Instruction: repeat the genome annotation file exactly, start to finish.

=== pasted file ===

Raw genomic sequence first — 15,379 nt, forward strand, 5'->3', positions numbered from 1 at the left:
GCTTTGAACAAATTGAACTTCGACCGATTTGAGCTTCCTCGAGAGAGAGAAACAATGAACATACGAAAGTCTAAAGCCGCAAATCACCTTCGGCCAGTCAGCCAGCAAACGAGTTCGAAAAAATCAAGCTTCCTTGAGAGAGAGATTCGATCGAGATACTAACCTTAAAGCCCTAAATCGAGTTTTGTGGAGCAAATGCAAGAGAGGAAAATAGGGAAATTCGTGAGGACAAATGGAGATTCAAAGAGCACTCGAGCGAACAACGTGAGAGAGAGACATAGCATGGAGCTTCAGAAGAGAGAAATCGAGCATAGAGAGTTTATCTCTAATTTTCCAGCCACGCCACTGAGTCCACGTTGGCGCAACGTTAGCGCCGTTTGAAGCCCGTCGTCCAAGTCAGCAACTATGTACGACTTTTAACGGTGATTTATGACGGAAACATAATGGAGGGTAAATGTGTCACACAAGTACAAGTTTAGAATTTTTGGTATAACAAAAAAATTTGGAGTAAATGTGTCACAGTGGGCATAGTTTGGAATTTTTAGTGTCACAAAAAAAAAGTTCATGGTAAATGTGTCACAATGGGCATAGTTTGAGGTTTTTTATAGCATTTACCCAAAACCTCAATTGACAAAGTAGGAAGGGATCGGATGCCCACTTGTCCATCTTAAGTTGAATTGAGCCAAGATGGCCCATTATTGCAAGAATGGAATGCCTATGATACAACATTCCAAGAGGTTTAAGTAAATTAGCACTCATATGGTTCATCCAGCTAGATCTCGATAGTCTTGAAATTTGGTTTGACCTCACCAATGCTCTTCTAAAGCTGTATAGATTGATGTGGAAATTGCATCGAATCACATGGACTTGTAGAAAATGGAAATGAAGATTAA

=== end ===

Raw genomic sequence first — 15,379 nt, forward strand, 5'->3', positions numbered from 1 at the left:
GCTTTGAACAAATTGAACTTCGACCGATTTGAGCTTCCTCGAGAGAGAGAAACAATGAACATACGAAAGTCTAAAGCCGCAAATCACCTTCGGCCAGTCAGCCAGCAAACGAGTTCGAAAAAATCAAGCTTCCTTGAGAGAGAGATTCGATCGAGATACTAACCTTAAAGCCCTAAATCGAGTTTTGTGGAGCAAATGCAAGAGAGGAAAATAGGGAAATTCGTGAGGACAAATGGAGATTCAAAGAGCACTCGAGCGAACAACGTGAGAGAGAGACATAGCATGGAGCTTCAGAAGAGAGAAATCGAGCATAGAGAGTTTATCTCTAATTTTCCAGCCACGCCACTGAGTCCACGTTGGCGCAACGTTAGCGCCGTTTGAAGCCCGTCGTCCAAGTCAGCAACTATGTACGACTTTTAACGGTGATTTATGACGGAAACATAATGGAGGGTAAATGTGTCACACAAGTACAAGTTTAGAATTTTTGGTATAACAAAAAAATTTGGAGTAAATGTGTCACAGTGGGCATAGTTTGGAATTTTTAGTGTCACAAAAAAAAAGTTCATGGTAAATGTGTCACAATGGGCATAGTTTGAGGTTTTTTATAGCATTTACCCAAAACCTCAATTGACAAAGTAGGAAGGGATCGGATGCCCACTTGTCCATCTTAAGTTGAATTGAGCCAAGATGGCCCATTATTGCAAGAATGGAATGCCTATGATACAACATTCCAAGAGGTTTAAGTAAATTAGCACTCATATGGTTCATCCAGCTAGATCTCGATAGTCTTGAAATTTGGTTTGACCTCACCAATGCTCTTCTAAAGCTGTATAGATTGATGTGGAAATTGCATCGAATCACATGGACTTGTAGAAAATGGAAATGAAGATTAA